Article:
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3 Things You Need To Know About Getting Into Stanford GSB

The application to the Stanford Graduate School of Business (GSB) is the most comprehensive among top US MBA programs. Along with the usual application, resume, recommendation letters, and the application itself, there is the famously wide-open essay: “What matters to you, and why?”, as well as “Why Stanford” and  four more  optional essays.  This all adds up to a total word count of almost 1,850 words to make your case —almost double of what Harvard Business School allows. 

This can seem daunting if not exhaustive. It’s actually an opportunity, according to Fortuna Senior Expert Coach Heidi Hillis. In a recent video chat with Poets&Quants’ John Byrne, she shares three key tips for using every bit of this generous space to set yourself apart from the crowd.


1: Use the entire application.

“So many people come in totally focused on that one essay, ‘What matters to you and why.’ People get hung up on it and think it’s what the application is all about, but it’s really so much more,” said Hillis. 

“I advise people to think about it almost like a work of art, with lots of layers, depth, color, and texture. You can use every part of the application to add that depth and color and texture.”

Byrne agreed: “You have an opportunity to paint a multidimensional portrait of yourself, so that no piece is redundant, but every piece adds value, and every piece works in your favor. 

 For example, you can take one of the bullet points on your resume and use one of the optional impact essays to go into depth and explain why it matters and why you think it sets you apart. If you know generally what your recommenders are going to say you can also use these essays to reinforce, but not repeat, the points they are making, adding yet another layer of depth..


2: Use that iconic essay to highlight your values and your leadership skills.

Along with a comprehensive application, Stanford has a deep and detailed view of what leadership is, Hillis says. “They ask recommenders to rate you on 12 different leadership qualities and provide five different rating levels. They have a very clear idea of what they are looking for. You have to help them find it.” The essay where you explain what you value is an excellent place for stories that show your leadership.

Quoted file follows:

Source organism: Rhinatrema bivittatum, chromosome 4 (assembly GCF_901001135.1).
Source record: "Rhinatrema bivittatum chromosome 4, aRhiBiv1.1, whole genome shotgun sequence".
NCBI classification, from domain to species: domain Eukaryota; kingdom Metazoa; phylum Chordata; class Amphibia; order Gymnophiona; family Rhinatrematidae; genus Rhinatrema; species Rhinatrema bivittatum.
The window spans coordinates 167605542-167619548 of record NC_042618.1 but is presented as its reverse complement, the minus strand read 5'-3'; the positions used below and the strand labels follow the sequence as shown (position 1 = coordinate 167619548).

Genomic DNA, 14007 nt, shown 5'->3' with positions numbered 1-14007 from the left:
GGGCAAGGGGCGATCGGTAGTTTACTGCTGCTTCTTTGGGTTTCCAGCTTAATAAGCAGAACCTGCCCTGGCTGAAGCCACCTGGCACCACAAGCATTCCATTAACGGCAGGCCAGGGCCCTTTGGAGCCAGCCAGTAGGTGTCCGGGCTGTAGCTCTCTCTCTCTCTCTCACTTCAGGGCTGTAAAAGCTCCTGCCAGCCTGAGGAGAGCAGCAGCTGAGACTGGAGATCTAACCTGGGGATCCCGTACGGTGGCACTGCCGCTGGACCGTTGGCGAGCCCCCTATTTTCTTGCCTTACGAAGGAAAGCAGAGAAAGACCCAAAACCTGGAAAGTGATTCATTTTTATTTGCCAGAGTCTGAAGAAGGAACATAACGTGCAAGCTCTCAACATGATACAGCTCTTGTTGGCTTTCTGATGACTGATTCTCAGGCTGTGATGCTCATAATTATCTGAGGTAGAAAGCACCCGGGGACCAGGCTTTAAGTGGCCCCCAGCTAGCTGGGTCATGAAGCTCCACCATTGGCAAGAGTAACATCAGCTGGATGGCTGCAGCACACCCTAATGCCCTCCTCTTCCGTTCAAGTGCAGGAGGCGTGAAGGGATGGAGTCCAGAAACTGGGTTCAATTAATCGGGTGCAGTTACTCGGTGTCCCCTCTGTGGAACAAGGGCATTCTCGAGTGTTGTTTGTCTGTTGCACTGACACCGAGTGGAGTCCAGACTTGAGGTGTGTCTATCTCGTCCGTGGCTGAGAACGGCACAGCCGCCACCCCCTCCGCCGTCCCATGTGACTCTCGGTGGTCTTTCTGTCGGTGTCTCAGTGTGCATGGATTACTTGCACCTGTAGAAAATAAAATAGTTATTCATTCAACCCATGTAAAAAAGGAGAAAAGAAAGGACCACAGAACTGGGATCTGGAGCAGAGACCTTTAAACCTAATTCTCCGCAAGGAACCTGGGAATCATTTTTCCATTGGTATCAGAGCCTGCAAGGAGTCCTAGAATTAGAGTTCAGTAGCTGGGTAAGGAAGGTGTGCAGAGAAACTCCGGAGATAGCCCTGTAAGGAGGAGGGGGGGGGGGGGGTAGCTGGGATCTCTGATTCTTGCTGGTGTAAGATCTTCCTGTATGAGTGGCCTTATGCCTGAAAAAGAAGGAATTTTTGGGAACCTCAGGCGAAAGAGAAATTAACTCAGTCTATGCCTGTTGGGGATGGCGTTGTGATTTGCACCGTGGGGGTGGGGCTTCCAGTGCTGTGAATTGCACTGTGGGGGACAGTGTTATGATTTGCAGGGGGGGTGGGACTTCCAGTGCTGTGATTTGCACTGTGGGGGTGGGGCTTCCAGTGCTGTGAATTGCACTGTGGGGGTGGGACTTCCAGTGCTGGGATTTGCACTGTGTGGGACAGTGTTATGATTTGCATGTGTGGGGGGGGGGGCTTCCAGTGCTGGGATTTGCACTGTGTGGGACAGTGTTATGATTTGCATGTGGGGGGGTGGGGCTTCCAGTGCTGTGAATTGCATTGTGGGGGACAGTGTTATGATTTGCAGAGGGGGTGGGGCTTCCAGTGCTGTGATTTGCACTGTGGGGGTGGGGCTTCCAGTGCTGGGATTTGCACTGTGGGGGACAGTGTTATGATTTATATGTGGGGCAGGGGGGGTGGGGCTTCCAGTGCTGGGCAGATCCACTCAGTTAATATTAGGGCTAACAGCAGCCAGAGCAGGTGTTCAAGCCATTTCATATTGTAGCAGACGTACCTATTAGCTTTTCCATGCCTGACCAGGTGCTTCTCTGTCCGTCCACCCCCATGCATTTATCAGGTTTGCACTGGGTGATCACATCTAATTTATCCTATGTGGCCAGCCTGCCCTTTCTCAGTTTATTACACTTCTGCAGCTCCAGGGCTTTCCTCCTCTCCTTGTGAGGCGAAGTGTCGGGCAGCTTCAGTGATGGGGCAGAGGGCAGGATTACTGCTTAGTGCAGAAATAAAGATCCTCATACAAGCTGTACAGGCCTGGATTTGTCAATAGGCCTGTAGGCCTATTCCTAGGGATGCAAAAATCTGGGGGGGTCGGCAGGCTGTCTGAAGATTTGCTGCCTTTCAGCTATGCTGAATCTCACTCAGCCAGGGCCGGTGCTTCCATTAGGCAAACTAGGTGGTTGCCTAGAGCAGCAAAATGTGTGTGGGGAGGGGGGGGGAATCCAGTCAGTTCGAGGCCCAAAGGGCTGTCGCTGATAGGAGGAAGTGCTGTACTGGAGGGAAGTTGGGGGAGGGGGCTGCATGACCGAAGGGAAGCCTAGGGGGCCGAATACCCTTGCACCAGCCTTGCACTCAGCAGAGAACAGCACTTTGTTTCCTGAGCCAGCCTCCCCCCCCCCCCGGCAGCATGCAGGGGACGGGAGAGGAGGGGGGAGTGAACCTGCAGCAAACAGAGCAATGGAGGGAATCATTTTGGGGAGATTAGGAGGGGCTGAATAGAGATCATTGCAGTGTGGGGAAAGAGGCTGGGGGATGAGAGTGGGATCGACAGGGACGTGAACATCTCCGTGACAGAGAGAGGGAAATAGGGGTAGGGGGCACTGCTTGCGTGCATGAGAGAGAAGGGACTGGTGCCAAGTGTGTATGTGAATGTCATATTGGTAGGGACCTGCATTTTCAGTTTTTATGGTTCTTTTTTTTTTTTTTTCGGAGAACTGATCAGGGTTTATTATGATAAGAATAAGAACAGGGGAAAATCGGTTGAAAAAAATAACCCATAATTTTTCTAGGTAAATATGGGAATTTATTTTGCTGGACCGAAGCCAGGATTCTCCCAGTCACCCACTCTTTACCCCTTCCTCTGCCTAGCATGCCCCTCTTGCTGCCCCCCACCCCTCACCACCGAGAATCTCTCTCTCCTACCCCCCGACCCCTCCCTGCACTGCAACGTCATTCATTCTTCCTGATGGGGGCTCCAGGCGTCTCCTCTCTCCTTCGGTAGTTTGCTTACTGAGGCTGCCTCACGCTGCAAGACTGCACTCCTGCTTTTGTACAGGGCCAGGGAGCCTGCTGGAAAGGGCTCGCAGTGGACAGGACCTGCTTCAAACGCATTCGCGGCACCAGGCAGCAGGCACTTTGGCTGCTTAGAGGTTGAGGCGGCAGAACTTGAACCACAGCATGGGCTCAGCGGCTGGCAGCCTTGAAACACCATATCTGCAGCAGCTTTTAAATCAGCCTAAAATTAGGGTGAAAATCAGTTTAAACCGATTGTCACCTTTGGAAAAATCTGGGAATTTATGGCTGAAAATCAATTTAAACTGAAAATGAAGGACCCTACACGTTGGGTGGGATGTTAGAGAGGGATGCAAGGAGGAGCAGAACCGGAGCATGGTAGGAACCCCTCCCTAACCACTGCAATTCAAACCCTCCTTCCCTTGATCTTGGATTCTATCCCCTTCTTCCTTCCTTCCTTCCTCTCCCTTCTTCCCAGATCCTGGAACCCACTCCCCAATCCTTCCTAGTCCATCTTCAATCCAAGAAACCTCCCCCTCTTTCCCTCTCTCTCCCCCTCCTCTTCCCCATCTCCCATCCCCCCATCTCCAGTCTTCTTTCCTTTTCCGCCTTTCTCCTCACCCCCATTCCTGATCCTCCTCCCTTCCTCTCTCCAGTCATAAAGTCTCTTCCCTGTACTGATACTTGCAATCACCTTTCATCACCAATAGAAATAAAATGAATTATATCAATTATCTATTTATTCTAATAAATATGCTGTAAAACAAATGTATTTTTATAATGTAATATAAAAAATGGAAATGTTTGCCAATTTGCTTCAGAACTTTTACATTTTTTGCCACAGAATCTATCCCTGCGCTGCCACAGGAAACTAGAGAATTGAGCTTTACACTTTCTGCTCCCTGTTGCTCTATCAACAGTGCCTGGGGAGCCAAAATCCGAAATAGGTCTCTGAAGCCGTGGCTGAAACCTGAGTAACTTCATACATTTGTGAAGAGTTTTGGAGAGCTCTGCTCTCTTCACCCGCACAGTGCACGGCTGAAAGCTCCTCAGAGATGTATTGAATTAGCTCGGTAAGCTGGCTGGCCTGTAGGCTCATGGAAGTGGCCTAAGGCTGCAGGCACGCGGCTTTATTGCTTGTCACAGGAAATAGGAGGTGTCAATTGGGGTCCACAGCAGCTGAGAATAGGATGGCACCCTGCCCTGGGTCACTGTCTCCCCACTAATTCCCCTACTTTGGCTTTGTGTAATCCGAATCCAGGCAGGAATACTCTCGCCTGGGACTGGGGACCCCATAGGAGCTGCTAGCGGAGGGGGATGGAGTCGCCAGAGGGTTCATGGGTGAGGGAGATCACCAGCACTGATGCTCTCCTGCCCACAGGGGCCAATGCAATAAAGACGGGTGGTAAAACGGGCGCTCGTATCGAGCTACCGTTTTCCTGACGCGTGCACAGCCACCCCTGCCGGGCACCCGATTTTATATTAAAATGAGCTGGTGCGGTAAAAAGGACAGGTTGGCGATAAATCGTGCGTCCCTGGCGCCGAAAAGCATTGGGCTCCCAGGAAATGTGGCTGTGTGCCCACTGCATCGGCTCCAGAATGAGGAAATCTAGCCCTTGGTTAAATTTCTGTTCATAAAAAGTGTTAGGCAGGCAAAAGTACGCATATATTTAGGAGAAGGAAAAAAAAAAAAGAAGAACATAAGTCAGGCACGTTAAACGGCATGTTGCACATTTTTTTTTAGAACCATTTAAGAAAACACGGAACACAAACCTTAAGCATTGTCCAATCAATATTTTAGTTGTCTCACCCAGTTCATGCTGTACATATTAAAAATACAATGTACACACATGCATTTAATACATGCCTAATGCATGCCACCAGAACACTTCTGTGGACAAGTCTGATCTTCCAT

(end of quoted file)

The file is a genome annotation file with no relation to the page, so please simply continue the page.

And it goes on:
“That brings me to another tip: Show, don’t tell,” Hillis adds. “If your message in that iconic essay is that you are really passionate about the environment and are going for a career that’s going to help address issues in climate change, don’t tell them that, show them by telling the story of when you were a child and something happened, or when something happened at work that really made you think about this.” 

When you tell a story, try to take it to the next level, Hillis advises.  “Ask yourself, ‘So what? What did I learn from that? How did I apply that to my next decision, how did it influence me to make my next career move?’” 

Hillis gives the example of  a former coaching client who wrote about how, during the pandemic, she spent an entire weekend developing a personalized trivia game to help her team feel more connected during a time of stress and isolation. “Although it may seem small, stories like this help  demonstrate who you are and how you lead, and —critically —the details help you stand out in the minds of the application readers and admissions committee.”


3. Be genuine and authentic. 

A lot of people will start off trying to tell Stanford what they think Stanford wants to hear, Hillis explains. “People will say, ‘I read that Stanford really likes it when you say this, or when you say that.’  I will say, ‘Stop that.’ Really, just think about the question and answer it genuinely for yourself.”

What Stanford is looking for is that unique story that illuminates a unique person. “They are really constructing this incredibly diverse and talented cohort of 400 people, so they want to hear your unique story. Don’t try to do what someone else has done. If it worked for someone else, don’t assume it would work for you.” 

This requires asking yourself some hard and deep questions, to get to the bottom of who you are and what motivates you to pursue a business degree. It’s also about being honest and courageous enough to go to some places that are a little uncomfortable. Reflect on questions like: “What are you still looking for?  What are some challenges that you faced that you haven’t really overcome?  What failures have you had that taught you some lessons?” Hillis says. “They want people who challenge themselves, who aren’t going to glide through life, and they want to see that through your application.”

Hillis and Fortuna coaches offer more advice on getting into Stanford:

Want more help optimizing your application? Fortuna’s expert coaches can provide deeply personalized advice and support through every step of your admissions journey. Register now for a free consultation and learn how we can make your MBA dreams come true.


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